Creating multi-fold masterpieces

This Delhi artist explores themes of nature and cosmos through ‘Oritecture’, a practice that combines origami with architecture

Published: 01st May 2022 09:40 AM  |   Last Updated: 01st May 2022 09:40 AM   |  A+A-

A gigantic paper tree with shlokas inscribed on it; a paper model of the rotating sun that pays homage to the supreme power; an empty room with mirrors for walls and a ceiling covered with paper sculptures, collectively depicting the cosmos—the recent body of work by origami artist, architect, and landscape designer Ankon Mitra (40) at the India Art Fair 2022 introduces the viewer to what can be called ‘peaceful chaos’. Through thought-provoking artworks featuring spaces and objects that are both calming and stimulating, the spectator is forced to ruminate the idea of existence.

Mitra rightly terms his works as ‘In the Forest of the Mind’. Presented by Lado Saraibased Gallery Art Positive, this series comprises seven works of paper sculptures by the Chhatarpur- resident, each prompting the observer to think of their mind as a forest packed with “sights, sounds, and smells”, hence highlighting the close interconnection between humankind and nature. “Ankon is as good an artist as an architect. What prompted me to show his work was the concept; the ethos behind the show. His works have a story to tell that is inspiring and people can connect with it,” shares Anu Bajaj, director, Gallery Art Positive.

A unique art practice
Mitra’s work remains at the intersection of art and architecture. The folds predominantly used in his works have been inspired by the Japanese practice of origami (the art of paper folding), which is further augmented using architectural principles. “I feel I create works of architecture rather than works of art,” shares the graduate of School of Planning and Architecture, IP Estate. Mitra identifies volume, space, and structure in the sculptures he creates.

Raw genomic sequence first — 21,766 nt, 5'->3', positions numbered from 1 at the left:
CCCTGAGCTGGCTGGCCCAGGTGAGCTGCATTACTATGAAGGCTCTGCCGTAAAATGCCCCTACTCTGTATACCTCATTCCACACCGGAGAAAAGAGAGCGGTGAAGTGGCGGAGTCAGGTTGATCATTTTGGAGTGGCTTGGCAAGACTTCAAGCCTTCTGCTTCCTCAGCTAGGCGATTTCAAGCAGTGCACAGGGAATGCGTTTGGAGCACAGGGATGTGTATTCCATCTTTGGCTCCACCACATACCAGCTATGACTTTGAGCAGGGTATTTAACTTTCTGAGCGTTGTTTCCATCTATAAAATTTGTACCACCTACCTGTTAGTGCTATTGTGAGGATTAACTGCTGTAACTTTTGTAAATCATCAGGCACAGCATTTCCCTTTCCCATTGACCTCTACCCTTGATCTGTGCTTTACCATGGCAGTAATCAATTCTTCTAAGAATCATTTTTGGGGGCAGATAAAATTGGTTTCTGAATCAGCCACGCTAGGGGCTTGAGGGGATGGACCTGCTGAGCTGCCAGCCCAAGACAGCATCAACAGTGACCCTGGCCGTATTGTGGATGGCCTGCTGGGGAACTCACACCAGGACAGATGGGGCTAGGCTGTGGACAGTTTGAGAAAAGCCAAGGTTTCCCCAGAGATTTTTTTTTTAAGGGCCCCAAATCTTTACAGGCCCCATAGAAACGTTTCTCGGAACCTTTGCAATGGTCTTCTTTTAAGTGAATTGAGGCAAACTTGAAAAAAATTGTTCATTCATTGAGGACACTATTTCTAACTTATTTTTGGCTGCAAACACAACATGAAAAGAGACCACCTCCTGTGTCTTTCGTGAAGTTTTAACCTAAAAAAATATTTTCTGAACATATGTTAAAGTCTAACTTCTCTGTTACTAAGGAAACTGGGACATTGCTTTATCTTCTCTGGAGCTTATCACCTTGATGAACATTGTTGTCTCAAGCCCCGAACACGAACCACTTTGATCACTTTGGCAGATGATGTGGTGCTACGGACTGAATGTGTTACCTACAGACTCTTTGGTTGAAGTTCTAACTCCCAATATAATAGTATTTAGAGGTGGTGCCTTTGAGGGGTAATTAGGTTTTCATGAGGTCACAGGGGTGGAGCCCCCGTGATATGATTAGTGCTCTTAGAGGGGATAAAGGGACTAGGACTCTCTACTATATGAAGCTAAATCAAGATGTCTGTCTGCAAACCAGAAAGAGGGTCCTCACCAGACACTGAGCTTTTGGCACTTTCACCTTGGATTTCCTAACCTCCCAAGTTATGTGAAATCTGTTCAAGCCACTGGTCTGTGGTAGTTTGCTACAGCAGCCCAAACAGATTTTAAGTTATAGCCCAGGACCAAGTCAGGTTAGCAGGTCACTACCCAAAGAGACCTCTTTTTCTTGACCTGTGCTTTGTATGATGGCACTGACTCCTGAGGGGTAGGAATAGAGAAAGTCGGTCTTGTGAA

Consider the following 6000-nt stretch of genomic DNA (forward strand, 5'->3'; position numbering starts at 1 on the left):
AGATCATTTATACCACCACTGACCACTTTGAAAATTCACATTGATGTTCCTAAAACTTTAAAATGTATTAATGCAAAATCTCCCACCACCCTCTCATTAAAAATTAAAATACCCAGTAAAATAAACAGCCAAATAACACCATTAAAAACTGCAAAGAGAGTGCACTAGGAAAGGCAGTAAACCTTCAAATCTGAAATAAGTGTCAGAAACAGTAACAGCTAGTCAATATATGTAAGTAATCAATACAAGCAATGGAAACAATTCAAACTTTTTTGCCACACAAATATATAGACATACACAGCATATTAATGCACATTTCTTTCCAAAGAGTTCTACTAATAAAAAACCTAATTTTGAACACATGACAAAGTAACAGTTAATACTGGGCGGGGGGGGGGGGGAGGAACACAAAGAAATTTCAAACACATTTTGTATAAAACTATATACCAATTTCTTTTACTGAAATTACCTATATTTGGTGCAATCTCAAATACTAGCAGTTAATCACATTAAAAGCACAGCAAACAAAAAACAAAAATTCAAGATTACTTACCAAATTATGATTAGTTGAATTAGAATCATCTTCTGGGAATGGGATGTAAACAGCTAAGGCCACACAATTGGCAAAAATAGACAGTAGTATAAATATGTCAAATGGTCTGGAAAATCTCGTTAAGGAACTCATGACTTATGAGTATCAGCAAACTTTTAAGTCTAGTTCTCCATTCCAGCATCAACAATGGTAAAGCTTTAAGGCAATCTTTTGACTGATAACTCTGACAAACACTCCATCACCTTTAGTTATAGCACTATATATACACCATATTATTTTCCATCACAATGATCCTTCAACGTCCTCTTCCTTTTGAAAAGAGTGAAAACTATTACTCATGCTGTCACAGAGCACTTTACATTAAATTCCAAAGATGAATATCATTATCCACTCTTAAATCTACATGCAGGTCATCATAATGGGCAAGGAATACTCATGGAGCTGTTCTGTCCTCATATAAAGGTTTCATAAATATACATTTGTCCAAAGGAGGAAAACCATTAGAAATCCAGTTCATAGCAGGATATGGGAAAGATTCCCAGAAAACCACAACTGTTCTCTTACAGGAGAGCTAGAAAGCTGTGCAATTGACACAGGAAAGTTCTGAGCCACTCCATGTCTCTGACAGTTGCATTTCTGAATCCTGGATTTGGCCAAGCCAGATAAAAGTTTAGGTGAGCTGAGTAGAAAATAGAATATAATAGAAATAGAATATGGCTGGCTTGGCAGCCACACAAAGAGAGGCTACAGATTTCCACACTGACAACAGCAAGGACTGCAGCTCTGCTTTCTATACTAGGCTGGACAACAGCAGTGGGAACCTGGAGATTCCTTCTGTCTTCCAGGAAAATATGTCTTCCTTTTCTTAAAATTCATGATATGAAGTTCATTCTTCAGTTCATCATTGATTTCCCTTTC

The product is often a life-size installation with folds through mediums such as paper, metal, concrete, wood, terracotta, and more. He calls this distinctive style ‘Oritecture’ (origami + architecture), a term that refers to “creating 3-D shapes and forms by using folds”. Given the spatial nature of his installations, Mitra usually commences crafting these pieces after looking at the space he plans to display at. “It isn’t like you enter a booth and just place the artworks around.

The space comes first and then comes the work. For instance, for this exhibition, we specifically had to create a niche, which would act as a placeholder for this tree [talking about his artwork titled ‘Shloka Vriksha’].” Mitra creates art keeping in mind what he is moved by— nature, mythology, and the cosmos are recurring themes in his work.

‘In the Forest of the Mind’, the artist explores questions surrounding nature and mythology through his signature style. In a work titled ‘Mastishk Vriksha (The Brain is Tree)’ he depicts how the brain is a lot like a tree. In a nutshell, the series by Mitra delves into Indian mythological texts, and uses them to remind the current generation of the harm being done to nature.



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